In June 2016, DC Comics kicked off the start of its Rebirth initiative. After a wave of criticism surrounding the way they have treated their characters’ rich histories since 2011’s New 52 relaunch, DC has decided to rebrand. They hope that by restoring their characters’ pasts, they will restore readers’ faith in them as well. Do they succeed? That’s what the Comics Beat managing editor Alex Lu and entertainment editor Kyle Pinion, and contributor Louie Hlad are here to discuss. Book by book. Panel by panel.
THIS WEEK: Alex tackles Mystik U #1 and Batman: Creature of the Night #1, two new limited series that reimagine DC characters and channel their essences into unique genre stories.
Note: the reviews below contain **spoilers**. If you want a quick, spoiler-free buy/pass recommendation on the comics in question, check out the bottom of the article for our final verdict.
Writer: Kurt Busiek
Artist: John Paul Leon
Letterer: Todd Klein
When I was in college, I contemplated writing a senior thesis on the employment of Gothic literary tropes in comic books. At NYCC that year, I learned that that idea had already been turned into a book (c’est la vie), but as a longtime Batman fan and fan of Gothic literature, the idea has stuck with me over the years. The core of the Gothic movement is the idea that our internal fears can manifest as external realities. The beating heart of a dead man’s body as a symbol of a murder’s guilt. A respectable man who transforms into a devious beast, reflecting the duality inside each of us. No character in superhero comics represents fear externally more than the Batman himself, so it’s no wonder that we should eventually see a book like Batman: Creature of the Night, which takes the idea behind the character and reframes it in an even more horrific and spiritual way than we’ve seen before.
At the onset, Creature of the Night #1 appears to be a retelling of the classic Batman origin– the twist to it being that the story is set in the real world. Bruce Wayne is recast as a pre-teen Bruce Wainwright, the son of two upper middle-class parents in Boston. His uncle is Alton Frederick (Al…fred, get it?) and he is utterly fascinated by the connections he makes in his life to the Batman comics he reads. This sort of metafictional layering works to a certain extent– particularly when certain things like setting the story in Boston instead of New York, the “real” Gotham, are lampshaded– but by and large, the early parallels between Wayne and Wainwright are a bit too blunt for my taste. It’s not that the parallels between characters in the story’s reality and classic Batman comics are bad, necessarily, but they make the origin story being told here much less interesting to trudge through. Yes, the Wainwright parents get shot. Yes, Bruce Wainwright ends up travelling a lot and building a wide skillset while nursing his inner demons– albeit at a younger age than his Wayne counterpart did. The differences, while there, aren’t quite stark enough to make yet another Batman origin story compelling.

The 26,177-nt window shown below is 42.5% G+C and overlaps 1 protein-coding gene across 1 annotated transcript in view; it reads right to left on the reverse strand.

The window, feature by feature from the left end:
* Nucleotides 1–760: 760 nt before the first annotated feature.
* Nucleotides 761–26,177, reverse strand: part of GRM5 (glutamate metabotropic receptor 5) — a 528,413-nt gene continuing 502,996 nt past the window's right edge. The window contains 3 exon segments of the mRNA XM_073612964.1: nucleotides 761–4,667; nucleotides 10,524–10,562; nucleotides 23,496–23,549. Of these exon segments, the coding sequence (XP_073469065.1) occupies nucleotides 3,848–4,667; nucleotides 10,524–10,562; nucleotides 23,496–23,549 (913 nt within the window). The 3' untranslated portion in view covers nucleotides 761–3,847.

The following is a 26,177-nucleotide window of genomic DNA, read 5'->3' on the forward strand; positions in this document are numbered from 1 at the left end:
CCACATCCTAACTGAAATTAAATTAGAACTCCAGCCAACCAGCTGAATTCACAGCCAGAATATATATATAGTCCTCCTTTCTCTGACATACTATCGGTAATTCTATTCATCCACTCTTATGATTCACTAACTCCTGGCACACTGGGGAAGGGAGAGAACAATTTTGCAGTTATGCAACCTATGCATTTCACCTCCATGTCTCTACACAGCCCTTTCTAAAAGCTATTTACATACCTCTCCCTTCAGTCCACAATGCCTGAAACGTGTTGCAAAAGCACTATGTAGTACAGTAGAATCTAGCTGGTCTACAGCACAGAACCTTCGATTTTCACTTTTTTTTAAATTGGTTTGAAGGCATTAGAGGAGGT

The way that the story is told to us doesn’t help, either. Most of the story is presented through narration– either in the form of Bruce’s internal monologue or Alton Frederick’s. I’m personally not a big fan of caption boxes in comics in general, so their liberal usage is a bit of a turnoff, though it is ultimately helpful in establishing the moody, gothic feel of the book. My major annoyance with this mechanic, as employed here, is that the lettering used for Frederick’s captions is difficult to read. It’s a clumpy cursive script which is visually apt for the character, but painfully difficult to understand as a reader. It makes an already slow start even slower.
In spite of these major starting line misfires, however, I really enjoyed Batman: Creature of the Night #1. A large part of that is thanks to artist John Paul Leon. Leon, of Mother Panic fame, turns in some of the best work of his career so far in this book. His dark, ink heavy style is perfect for setting the Gothic noir tone for the story. His work is evokes the styles of Alias-era Michael Gaydos or Tommy Lee Edwards, who also worked on Mother Panic. However, Leon exerts a little more control over his blacks in this story than Edwards did in Mother Panic and gives Creature of the Night a little more polish than Gaydos did Alias. The result is a visual mode that is primarily focused on mood over realism yet simultaneously retains the ability to create characters whose faces are both recognizable and empathetic at a momentary glance.
Moreover, while the story’s initial offerings are relatively par for the course when it comes to a Batman origin story, as it unveils its true premise, the stakes and my enjoyment of the book escalate dramatically. As it turns out, in Creature of the Night, the Batman is not a man dressed as a bat. He’s actually something far more mysterious and horrific. He’s a shadowy creature of vengeance and appears to be a physical manifestation of Bruce Wainwright’s psyche. Instead of fighting criminals as a fully grown adult, the young Wainwright boy gets wield this unstoppable force of nature based upon his whims. This is a cool premise for a story. It’s much more in line with something like Death Note, aiming to explore morality and the nature of “objective” justice through the lens of someone clouded by personal perspective.
Batman: Creature of the Night #1 is not a perfect book. There’s a lot of relatively uncompelling backstory one has to get through to get to the point. But if you’re willing to make that journey there’s quite a compelling surprise waiting for you at this leg’s end. Fingers crossed that the creative team keeps up this momentum in the installments to come.
Writer: Alisa Kwitney
Artist: Mike Norton
Colorist: Jordie Bellaire
Letterer: Deron Bennett